Can a Technical Headwind Turn Into a Tailwind? We Think So.

Posted by Lawrence Gillum, CFA, Fixed Income Strategist

Wednesday, January 25, 2023

To say that last year was a bad year for fixed income investors would be a huge understatement. With the Federal Reserve (Fed) embarking on the most aggressive rate hiking campaign since the 1980s, most fixed-rate coupon bond markets delivered the worst returns many investors had seen in decades. And while the national municipal market was the “best” performing major fixed income market in the U.S. last year, the normally staid market was still down -8.52% in 2022.

The pressures from the Fed raising rates at a historic clip was a primary driver of the negative returns, though, the technical pressures also negatively contributed to the decline. Fixed income technicals, which are different from looking at price patterns, refer to the changing supply and demand dynamics within a market. When demand outpaces supply, that tends to be a technical tailwind and vice versa. Within the muni market, supply of new bonds was down last year, which should have helped, but demand fell off a cliff.

Muni investors pulled over $151 billion out of open-end mutual funds last year (according to ICI), which represented 11% of starting assets under management (AUM). In other words, the muni market shrank by 11% last year due to investor redemptions. The municipal market is a relatively illiquid market so the magnitude of redemptions helped push muni prices down lower than their strong fundamentals and attractive valuations warranted, in our view.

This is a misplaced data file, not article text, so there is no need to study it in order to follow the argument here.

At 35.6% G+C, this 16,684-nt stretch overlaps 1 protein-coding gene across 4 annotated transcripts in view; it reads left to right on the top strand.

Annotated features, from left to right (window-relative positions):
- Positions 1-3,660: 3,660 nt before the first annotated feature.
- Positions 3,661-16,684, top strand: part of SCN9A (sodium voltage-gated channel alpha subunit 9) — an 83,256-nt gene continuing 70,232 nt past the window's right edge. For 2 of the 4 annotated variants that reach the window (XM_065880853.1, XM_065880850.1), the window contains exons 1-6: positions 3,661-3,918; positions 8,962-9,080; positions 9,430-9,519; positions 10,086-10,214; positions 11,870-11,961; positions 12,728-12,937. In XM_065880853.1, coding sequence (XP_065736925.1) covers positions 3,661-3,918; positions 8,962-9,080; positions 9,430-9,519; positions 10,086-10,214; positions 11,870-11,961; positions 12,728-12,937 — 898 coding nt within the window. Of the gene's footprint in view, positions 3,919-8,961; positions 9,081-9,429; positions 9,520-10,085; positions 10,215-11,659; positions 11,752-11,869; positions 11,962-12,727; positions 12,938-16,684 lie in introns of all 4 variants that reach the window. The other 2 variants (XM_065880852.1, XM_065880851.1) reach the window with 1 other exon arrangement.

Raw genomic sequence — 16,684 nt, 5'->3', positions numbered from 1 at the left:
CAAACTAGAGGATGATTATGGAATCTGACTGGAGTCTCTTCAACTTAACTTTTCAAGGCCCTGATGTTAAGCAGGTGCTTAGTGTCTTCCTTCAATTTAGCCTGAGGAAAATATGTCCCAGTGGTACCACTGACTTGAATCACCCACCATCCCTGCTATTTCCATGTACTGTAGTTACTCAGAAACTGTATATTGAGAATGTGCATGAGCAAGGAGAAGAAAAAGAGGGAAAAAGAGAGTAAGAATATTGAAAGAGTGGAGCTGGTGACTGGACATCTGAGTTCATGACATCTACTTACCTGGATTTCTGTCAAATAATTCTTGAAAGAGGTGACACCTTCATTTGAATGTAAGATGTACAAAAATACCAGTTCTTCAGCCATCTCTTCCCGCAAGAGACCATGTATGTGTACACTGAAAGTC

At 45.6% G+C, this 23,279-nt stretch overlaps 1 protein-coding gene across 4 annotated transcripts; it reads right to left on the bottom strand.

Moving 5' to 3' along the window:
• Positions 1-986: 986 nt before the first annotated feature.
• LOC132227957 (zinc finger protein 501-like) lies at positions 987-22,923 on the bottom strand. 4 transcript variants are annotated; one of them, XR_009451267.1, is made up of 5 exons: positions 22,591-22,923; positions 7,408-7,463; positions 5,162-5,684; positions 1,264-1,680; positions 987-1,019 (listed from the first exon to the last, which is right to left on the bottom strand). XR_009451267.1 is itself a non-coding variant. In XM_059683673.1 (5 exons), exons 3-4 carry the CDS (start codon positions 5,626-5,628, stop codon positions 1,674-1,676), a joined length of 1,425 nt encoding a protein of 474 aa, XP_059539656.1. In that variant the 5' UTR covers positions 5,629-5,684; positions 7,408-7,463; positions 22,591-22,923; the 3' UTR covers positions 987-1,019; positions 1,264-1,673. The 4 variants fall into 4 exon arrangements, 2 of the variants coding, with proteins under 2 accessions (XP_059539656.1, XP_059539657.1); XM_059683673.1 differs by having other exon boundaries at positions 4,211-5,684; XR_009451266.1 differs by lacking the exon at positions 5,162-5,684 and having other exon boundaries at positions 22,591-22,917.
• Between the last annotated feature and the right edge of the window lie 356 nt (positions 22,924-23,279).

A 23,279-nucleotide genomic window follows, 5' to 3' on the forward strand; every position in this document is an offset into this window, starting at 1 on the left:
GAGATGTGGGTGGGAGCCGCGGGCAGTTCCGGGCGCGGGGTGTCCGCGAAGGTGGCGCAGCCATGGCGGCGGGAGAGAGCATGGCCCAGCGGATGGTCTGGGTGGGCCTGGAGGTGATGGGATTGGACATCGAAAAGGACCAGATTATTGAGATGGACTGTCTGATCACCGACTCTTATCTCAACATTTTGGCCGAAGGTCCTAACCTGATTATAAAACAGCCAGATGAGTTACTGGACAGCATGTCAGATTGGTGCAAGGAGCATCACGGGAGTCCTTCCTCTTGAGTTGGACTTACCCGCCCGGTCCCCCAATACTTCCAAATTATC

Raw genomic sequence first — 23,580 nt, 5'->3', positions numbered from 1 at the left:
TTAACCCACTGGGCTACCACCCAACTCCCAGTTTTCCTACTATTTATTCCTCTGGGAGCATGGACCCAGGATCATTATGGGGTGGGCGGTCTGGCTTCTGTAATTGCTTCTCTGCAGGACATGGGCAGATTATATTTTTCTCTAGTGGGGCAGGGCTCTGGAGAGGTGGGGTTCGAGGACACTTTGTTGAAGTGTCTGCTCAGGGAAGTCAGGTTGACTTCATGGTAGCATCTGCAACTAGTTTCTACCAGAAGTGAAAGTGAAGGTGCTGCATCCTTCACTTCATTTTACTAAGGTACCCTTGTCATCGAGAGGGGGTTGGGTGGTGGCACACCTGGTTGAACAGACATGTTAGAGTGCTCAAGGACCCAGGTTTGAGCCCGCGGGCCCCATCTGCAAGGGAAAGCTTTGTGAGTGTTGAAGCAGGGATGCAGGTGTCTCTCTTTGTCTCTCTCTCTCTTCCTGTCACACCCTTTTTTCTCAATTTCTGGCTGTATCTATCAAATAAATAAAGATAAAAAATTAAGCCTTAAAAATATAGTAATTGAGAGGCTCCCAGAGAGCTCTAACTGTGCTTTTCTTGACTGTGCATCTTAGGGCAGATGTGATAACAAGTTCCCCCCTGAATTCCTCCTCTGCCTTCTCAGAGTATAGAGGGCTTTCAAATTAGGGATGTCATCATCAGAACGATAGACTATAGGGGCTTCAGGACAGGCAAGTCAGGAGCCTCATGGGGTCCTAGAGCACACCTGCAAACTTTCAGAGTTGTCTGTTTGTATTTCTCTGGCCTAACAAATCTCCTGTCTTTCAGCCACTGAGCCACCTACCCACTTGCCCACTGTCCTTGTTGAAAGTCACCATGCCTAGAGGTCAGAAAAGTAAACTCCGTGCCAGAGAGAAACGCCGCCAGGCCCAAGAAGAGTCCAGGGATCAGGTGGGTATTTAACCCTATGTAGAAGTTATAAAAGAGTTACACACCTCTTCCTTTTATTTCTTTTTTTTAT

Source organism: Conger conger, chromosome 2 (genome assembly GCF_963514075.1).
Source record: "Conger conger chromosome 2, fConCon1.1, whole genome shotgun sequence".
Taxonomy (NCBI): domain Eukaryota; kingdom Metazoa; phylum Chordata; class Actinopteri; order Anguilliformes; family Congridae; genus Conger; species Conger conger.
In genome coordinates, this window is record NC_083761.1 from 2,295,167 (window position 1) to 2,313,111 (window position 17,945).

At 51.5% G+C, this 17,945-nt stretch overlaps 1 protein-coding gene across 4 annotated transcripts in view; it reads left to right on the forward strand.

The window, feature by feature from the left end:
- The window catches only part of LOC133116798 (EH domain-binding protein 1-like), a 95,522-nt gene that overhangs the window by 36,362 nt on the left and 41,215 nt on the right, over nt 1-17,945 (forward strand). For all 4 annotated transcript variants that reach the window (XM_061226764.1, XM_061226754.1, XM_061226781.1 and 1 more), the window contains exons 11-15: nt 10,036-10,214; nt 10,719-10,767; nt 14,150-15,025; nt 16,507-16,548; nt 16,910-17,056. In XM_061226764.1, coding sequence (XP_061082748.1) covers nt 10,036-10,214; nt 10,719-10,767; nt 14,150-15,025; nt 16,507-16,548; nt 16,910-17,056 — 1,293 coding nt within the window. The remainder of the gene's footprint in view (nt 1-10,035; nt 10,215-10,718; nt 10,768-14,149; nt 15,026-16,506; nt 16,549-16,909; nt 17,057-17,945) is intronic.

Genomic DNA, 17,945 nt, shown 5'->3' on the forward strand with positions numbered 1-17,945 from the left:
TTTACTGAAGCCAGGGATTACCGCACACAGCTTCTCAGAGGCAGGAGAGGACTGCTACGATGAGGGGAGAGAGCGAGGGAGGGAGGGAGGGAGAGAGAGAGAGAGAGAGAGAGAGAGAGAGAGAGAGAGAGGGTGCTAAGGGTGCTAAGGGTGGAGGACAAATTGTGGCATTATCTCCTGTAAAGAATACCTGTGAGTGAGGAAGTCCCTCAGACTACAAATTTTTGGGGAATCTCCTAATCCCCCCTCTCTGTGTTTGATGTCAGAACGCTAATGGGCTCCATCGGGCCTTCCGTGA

View enlarged chart

But that was last year—what could the technical picture look like in 2023? Historically, positive demand and strong performance tend to follow an outflow cycle. According to analysis by Western Asset Management, there have been seven previous outflow cycles (since 2008) that averaged over $30 billion in investor withdrawals. The subsequent inflow cycle saw investors, on average, add back over $97 billion to muni funds. Interestingly, during those outflow cycles, the muni market was down around 2% but after the inflow cycle, the index was up, on average, 13%. Certainly, there are no guarantees the past will repeat itself, but we do think the technical headwind is largely behind us. And with the Fed likely slowing the pace of rate hikes in the coming months, still attractive valuations, strong fundamentals, and perhaps a pick-up in investor demand could mean better days are ahead for muni investors.


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